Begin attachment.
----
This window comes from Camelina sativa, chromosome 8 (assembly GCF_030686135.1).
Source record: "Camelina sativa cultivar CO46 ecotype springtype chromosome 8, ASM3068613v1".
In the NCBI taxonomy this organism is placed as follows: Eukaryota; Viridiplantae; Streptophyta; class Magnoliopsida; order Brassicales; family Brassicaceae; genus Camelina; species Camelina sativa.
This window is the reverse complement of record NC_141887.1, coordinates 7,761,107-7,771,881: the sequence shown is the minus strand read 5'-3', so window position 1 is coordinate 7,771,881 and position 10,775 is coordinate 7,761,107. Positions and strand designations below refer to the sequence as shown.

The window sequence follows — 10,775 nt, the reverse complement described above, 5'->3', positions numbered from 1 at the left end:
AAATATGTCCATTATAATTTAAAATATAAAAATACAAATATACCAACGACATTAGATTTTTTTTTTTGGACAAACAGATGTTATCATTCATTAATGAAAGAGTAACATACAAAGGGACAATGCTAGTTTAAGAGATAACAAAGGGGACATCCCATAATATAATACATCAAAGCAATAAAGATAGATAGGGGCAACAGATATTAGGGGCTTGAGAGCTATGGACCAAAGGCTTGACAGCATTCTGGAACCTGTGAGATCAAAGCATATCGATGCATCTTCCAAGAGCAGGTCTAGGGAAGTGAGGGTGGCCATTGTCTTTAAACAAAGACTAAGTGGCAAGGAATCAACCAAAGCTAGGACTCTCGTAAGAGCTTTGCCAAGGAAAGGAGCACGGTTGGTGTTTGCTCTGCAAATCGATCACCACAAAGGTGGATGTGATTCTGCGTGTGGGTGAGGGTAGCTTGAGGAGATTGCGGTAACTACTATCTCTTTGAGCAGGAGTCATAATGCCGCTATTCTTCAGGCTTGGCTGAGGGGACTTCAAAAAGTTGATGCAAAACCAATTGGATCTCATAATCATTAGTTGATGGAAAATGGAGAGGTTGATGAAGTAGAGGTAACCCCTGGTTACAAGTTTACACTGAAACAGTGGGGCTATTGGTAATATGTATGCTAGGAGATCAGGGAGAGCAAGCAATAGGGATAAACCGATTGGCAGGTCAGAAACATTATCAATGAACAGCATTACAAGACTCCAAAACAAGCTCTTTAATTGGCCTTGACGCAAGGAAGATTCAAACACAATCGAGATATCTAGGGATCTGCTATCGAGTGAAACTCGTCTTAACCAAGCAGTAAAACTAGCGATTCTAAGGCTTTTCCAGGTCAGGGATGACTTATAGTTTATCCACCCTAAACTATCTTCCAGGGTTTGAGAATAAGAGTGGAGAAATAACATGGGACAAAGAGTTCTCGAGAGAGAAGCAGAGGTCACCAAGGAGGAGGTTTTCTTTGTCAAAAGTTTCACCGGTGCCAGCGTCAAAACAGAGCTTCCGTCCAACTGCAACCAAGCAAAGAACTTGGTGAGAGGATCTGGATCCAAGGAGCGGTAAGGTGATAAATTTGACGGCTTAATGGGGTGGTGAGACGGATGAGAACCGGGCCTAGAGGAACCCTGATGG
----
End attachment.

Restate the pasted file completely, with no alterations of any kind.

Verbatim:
This window comes from Camelina sativa, chromosome 8 (assembly GCF_030686135.1).
Source record: "Camelina sativa cultivar CO46 ecotype springtype chromosome 8, ASM3068613v1".
In the NCBI taxonomy this organism is placed as follows: Eukaryota; Viridiplantae; Streptophyta; class Magnoliopsida; order Brassicales; family Brassicaceae; genus Camelina; species Camelina sativa.
This window is the reverse complement of record NC_141887.1, coordinates 7,761,107-7,771,881: the sequence shown is the minus strand read 5'-3', so window position 1 is coordinate 7,771,881 and position 10,775 is coordinate 7,761,107. Positions and strand designations below refer to the sequence as shown.

The window sequence follows — 10,775 nt, the reverse complement described above, 5'->3', positions numbered from 1 at the left end:
AAATATGTCCATTATAATTTAAAATATAAAAATACAAATATACCAACGACATTAGATTTTTTTTTTTGGACAAACAGATGTTATCATTCATTAATGAAAGAGTAACATACAAAGGGACAATGCTAGTTTAAGAGATAACAAAGGGGACATCCCATAATATAATACATCAAAGCAATAAAGATAGATAGGGGCAACAGATATTAGGGGCTTGAGAGCTATGGACCAAAGGCTTGACAGCATTCTGGAACCTGTGAGATCAAAGCATATCGATGCATCTTCCAAGAGCAGGTCTAGGGAAGTGAGGGTGGCCATTGTCTTTAAACAAAGACTAAGTGGCAAGGAATCAACCAAAGCTAGGACTCTCGTAAGAGCTTTGCCAAGGAAAGGAGCACGGTTGGTGTTTGCTCTGCAAATCGATCACCACAAAGGTGGATGTGATTCTGCGTGTGGGTGAGGGTAGCTTGAGGAGATTGCGGTAACTACTATCTCTTTGAGCAGGAGTCATAATGCCGCTATTCTTCAGGCTTGGCTGAGGGGACTTCAAAAAGTTGATGCAAAACCAATTGGATCTCATAATCATTAGTTGATGGAAAATGGAGAGGTTGATGAAGTAGAGGTAACCCCTGGTTACAAGTTTACACTGAAACAGTGGGGCTATTGGTAATATGTATGCTAGGAGATCAGGGAGAGCAAGCAATAGGGATAAACCGATTGGCAGGTCAGAAACATTATCAATGAACAGCATTACAAGACTCCAAAACAAGCTCTTTAATTGGCCTTGACGCAAGGAAGATTCAAACACAATCGAGATATCTAGGGATCTGCTATCGAGTGAAACTCGTCTTAACCAAGCAGTAAAACTAGCGATTCTAAGGCTTTTCCAGGTCAGGGATGACTTATAGTTTATCCACCCTAAACTATCTTCCAGGGTTTGAGAATAAGAGTGGAGAAATAACATGGGACAAAGAGTTCTCGAGAGAGAAGCAGAGGTCACCAAGGAGGAGGTTTTCTTTGTCAAAAGTTTCACCGGTGCCAGCGTCAAAACAGAGCTTCCGTCCAACTGCAACCAAGCAAAGAACTTGGTGAGAGGATCTGGATCCAAGGAGCGGTAAGGTGATAAATTTGACGGCTTAATGGGGTGGTGAGACGGATGAGAACCGGGCCTAGAGGAACCCTGATGG